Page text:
The First General Conference on Nanotechnology included a workshop organized by the Molecular Manufacturing Shortcut Group (MMSG)
, an interest-based chapter of the National Space Society. MMSG supports the development of molecular manufacturing because it provides a technological pathway to space that could be faster than traditional approaches. The workshop aimed to bring closer, even if only slightly, the eventual development of nanotechnology and its application to space. Led by MMSG president Tom McKendree, the workshop generated considerable interest and enthusiasm, drawing in over a hundred participants as it progressed.
After reviewing options, the participants decided to brainstorm technical ideas that could further molecular nanotechnology. As is the rule in brainstorming, critiquing of the ideas presented was postponed. Soon, many nontechnical suggestions were also proposed.
Forty-nine ideas were documented. One was to use buckytubes as STM tips, or as channels for delivering small molecules to scanning probe sites. Another was to create a “parts catalog” of well-characterized molecules, and put it online in the public domain. A third was to form local nanotechnology study groups.
As the brainstorming began to slow, Mr. McKendree collected the major themes. Repeated suggestions included ideas for improving scanning probe tips, for the creation and distribution of some multimedia software that would educate users about molecular nanotechnology, and for the development of applicable technical databases.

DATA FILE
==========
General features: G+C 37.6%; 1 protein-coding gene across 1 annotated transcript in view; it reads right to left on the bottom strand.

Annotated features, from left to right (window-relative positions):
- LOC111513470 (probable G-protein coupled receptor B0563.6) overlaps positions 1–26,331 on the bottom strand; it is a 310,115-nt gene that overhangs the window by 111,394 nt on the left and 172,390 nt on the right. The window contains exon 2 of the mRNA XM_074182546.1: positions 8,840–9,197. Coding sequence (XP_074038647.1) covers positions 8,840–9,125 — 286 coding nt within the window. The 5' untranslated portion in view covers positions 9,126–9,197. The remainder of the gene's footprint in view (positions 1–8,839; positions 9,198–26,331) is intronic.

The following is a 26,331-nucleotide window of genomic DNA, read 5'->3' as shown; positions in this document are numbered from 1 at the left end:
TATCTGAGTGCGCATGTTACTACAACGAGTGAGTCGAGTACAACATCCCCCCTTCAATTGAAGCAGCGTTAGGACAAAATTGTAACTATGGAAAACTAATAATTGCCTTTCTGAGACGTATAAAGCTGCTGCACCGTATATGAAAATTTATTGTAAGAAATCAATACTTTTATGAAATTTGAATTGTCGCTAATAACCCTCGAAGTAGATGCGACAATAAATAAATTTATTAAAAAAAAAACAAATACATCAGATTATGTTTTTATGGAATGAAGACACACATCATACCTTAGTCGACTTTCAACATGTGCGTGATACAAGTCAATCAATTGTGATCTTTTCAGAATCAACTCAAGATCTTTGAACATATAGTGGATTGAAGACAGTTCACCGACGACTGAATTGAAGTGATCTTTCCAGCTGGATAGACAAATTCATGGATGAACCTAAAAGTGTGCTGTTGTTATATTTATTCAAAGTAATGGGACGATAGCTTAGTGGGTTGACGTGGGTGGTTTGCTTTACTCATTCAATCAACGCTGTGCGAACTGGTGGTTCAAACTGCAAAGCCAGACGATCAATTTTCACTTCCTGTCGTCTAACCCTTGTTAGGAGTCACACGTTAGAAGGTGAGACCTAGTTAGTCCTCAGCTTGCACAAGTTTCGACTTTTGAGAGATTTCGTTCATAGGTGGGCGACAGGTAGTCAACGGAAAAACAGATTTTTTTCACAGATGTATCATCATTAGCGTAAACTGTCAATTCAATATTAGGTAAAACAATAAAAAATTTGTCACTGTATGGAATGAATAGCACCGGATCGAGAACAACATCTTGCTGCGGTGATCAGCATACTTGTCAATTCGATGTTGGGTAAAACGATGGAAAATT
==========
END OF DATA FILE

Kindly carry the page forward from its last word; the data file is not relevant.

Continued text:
A final flurry of ideas centered around creating a prize to encourage the development of nanotechnology. Marc Arnold generously pledged $5,000 per year for the next five years for the prize, with Ted Kaehler making an additional large pledge.
Working groups were formed from the workshop to start addressing each of these major themes. Roughly half the participants joined one of these working groups. The next day, representatives of each of the groups presented summaries of their efforts to the conference.
One idea from the tip group was to use a static electric field to sharpen a scanning probe tip. Those interested in pursuing this concept should contact Keith Henson (408-978-7616, email: [email protected]
). Those interested in working on a HyperCard shareware stack to educate people about nanotechnology, a video of the conference, or other ways to educate the public about nanotechnology, should contact Jim Lewis (home: 206-524-1213, work: 206-727-3650 [No longer current
], email: [email protected]
. washington.edu [Current email: [email protected]
], address: 7527 40th Ave. NE, Seattle, WA 98115). To reach those who decided to work on a nanotechnology-related technical database, contact Bruce Smith (415-499-0292, email: [email protected]
). To donate money or provide other assistance for the nanotechnology prize, contact the Foresight Institute directly.
Those interested in finding out more about MMSG, which facilitated this workshop, should write to MMSG, c/o Tom McKendree, 12171 Amethyst Circle, Garden Grove, CA 92645. To obtain a list of the brainstormed ideas, write to MMSG Secretary, 1101 Robin Road, Blacksburg, VA 24060.